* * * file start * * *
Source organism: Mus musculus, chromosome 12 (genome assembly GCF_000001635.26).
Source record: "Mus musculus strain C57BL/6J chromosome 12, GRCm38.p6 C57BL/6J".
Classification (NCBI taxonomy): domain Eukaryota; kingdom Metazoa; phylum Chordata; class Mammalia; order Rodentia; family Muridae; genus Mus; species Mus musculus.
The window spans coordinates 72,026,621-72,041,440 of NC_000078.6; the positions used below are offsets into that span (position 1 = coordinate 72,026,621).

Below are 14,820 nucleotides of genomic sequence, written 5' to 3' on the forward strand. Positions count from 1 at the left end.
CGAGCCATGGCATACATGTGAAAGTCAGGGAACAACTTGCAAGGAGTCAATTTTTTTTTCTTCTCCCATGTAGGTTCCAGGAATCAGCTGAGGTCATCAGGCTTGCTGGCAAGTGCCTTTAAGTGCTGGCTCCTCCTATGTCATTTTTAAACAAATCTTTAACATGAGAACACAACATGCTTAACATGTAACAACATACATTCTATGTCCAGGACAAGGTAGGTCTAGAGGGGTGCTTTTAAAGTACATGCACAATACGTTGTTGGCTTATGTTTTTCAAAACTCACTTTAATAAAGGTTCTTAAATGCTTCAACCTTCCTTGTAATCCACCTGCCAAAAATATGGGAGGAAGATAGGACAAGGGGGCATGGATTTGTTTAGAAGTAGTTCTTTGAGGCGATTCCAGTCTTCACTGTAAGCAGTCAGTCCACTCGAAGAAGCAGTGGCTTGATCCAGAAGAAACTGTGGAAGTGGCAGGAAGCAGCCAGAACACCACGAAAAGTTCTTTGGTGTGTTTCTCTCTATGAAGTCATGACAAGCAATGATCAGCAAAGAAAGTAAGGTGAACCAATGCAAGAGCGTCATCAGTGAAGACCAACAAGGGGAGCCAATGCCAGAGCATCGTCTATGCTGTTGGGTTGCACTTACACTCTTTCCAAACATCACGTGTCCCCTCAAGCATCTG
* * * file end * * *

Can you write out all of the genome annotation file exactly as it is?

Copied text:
Source organism: Mus musculus, chromosome 12 (genome assembly GCF_000001635.26).
Source record: "Mus musculus strain C57BL/6J chromosome 12, GRCm38.p6 C57BL/6J".
Classification (NCBI taxonomy): domain Eukaryota; kingdom Metazoa; phylum Chordata; class Mammalia; order Rodentia; family Muridae; genus Mus; species Mus musculus.
The window spans coordinates 72,026,621-72,041,440 of NC_000078.6; the positions used below are offsets into that span (position 1 = coordinate 72,026,621).

Below are 14,820 nucleotides of genomic sequence, written 5' to 3' on the forward strand. Positions count from 1 at the left end.
CGAGCCATGGCATACATGTGAAAGTCAGGGAACAACTTGCAAGGAGTCAATTTTTTTTTCTTCTCCCATGTAGGTTCCAGGAATCAGCTGAGGTCATCAGGCTTGCTGGCAAGTGCCTTTAAGTGCTGGCTCCTCCTATGTCATTTTTAAACAAATCTTTAACATGAGAACACAACATGCTTAACATGTAACAACATACATTCTATGTCCAGGACAAGGTAGGTCTAGAGGGGTGCTTTTAAAGTACATGCACAATACGTTGTTGGCTTATGTTTTTCAAAACTCACTTTAATAAAGGTTCTTAAATGCTTCAACCTTCCTTGTAATCCACCTGCCAAAAATATGGGAGGAAGATAGGACAAGGGGGCATGGATTTGTTTAGAAGTAGTTCTTTGAGGCGATTCCAGTCTTCACTGTAAGCAGTCAGTCCACTCGAAGAAGCAGTGGCTTGATCCAGAAGAAACTGTGGAAGTGGCAGGAAGCAGCCAGAACACCACGAAAAGTTCTTTGGTGTGTTTCTCTCTATGAAGTCATGACAAGCAATGATCAGCAAAGAAAGTAAGGTGAACCAATGCAAGAGCGTCATCAGTGAAGACCAACAAGGGGAGCCAATGCCAGAGCATCGTCTATGCTGTTGGGTTGCACTTACACTCTTTCCAAACATCACGTGTCCCCTCAAGCATCTG